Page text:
SPAWL, spawl, _n._ spittle, slaver.--_v.i._ to eject saliva.
SPAWN, spawn, _n._ the eggs of fish or frogs when ejected: offspring.--_adj._ containing spawn.--_v.t._ to produce, as fishes and frogs do their eggs: to bring forth.--_v.i._ to deposit eggs, as fishes or frogs: to issue, as offspring.--_ns._ SPAWN'ER, the female fish from which the spawn is ejected; SPAWN'ING; SPAWN'ING-BED, -GROUND, a bed made in the bottom of a stream on which fish deposit their spawn. [O. Fr. _espandre_, to shed--L. _expand[)e]re_, to spread out.]
SPAY, sp[=a], _v.t._ to make an animal barren by destroying its ovaries.--Also SP[=A]VE. [L. _spado_--Gr. _spad[=o]n_, a eunuch--Gr.
_spaein_, draw out.]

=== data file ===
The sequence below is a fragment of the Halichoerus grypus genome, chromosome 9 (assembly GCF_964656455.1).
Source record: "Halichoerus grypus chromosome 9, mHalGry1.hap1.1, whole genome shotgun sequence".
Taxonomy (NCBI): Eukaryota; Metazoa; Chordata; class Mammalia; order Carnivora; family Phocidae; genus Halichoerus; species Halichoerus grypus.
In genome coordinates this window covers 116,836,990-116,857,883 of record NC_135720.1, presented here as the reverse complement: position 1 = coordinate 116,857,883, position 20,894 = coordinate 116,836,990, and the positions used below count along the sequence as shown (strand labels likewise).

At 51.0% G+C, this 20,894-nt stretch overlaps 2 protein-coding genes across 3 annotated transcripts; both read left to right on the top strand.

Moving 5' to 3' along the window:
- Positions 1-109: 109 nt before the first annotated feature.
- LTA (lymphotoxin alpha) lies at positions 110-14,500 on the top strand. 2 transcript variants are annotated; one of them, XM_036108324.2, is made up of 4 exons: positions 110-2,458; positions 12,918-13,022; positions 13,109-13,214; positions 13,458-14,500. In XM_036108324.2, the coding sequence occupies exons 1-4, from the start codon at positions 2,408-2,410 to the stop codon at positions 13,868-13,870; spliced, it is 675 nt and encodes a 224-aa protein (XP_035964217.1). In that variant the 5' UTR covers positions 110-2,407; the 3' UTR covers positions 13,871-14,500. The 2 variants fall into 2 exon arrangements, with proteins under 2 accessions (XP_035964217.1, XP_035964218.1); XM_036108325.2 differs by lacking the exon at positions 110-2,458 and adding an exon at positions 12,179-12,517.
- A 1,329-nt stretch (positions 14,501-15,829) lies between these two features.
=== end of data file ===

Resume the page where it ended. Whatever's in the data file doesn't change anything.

SPEAK, sp[=e]k, _v.i._ to utter words or articulate sounds: to say: to talk: to converse: to sound: to give expression by any means, to intimate, to hint.--_v.t._ to pronounce: to converse in: to address: to declare: to express by signs:--_pa.t._ spoke or sp[=a]ke; _pa.p._ sp[=o]'ken.--_adj._ SPEAK'ABLE, capable of being spoken: (_Milt._) having the power of speech.--_ns._ SPEAK'-EAS'Y (_U.S._), an illicit dram-shop, shebeen; SPEAK'ER, one who speaks or proclaims: the person who presides in a deliberative or legislative body, as the House of Commons; SPEAK'ERSHIP, the office of Speaker; SPEAK'ING, the act of expressing ideas in words: discourse.--_adj._ seeming to speak: natural: used to assist the voice.--_adv._ SPEAK'INGLY.--_ns._ SPEAK'ING-TRUM'PET, an instrument for enabling the sound of the voice to be conveyed to a greater distance; SPEAK'ING-TUBE, a tube communicating from one room to another for speaking through; SPEAK'ING-VOICE, the kind of voice used in speaking.--SPEAK A SHIP, to hail and speak to some one on board her; SPEAK FAIR, to address one in conciliatory terms; SPEAK FOR, to speak on behalf of: to be a proof of: to bespeak, engage; SPEAKING TERMS, a relationship between two persons not extending beyond the courtesy of verbal salutation, &c.; SPEAK OF, to talk about: to mention, or to be worth mentioning; SPEAK ONE'S MIND, to say frankly what one thinks; SPEAK OUT, to assert boldly or loudly; SPEAK TO, to reprove: to attest, testify to; SPEAK UP, to speak out; SPEAK WELL FOR, to witness favourably to.--SO TO SPEAK, as one might put it, as it were.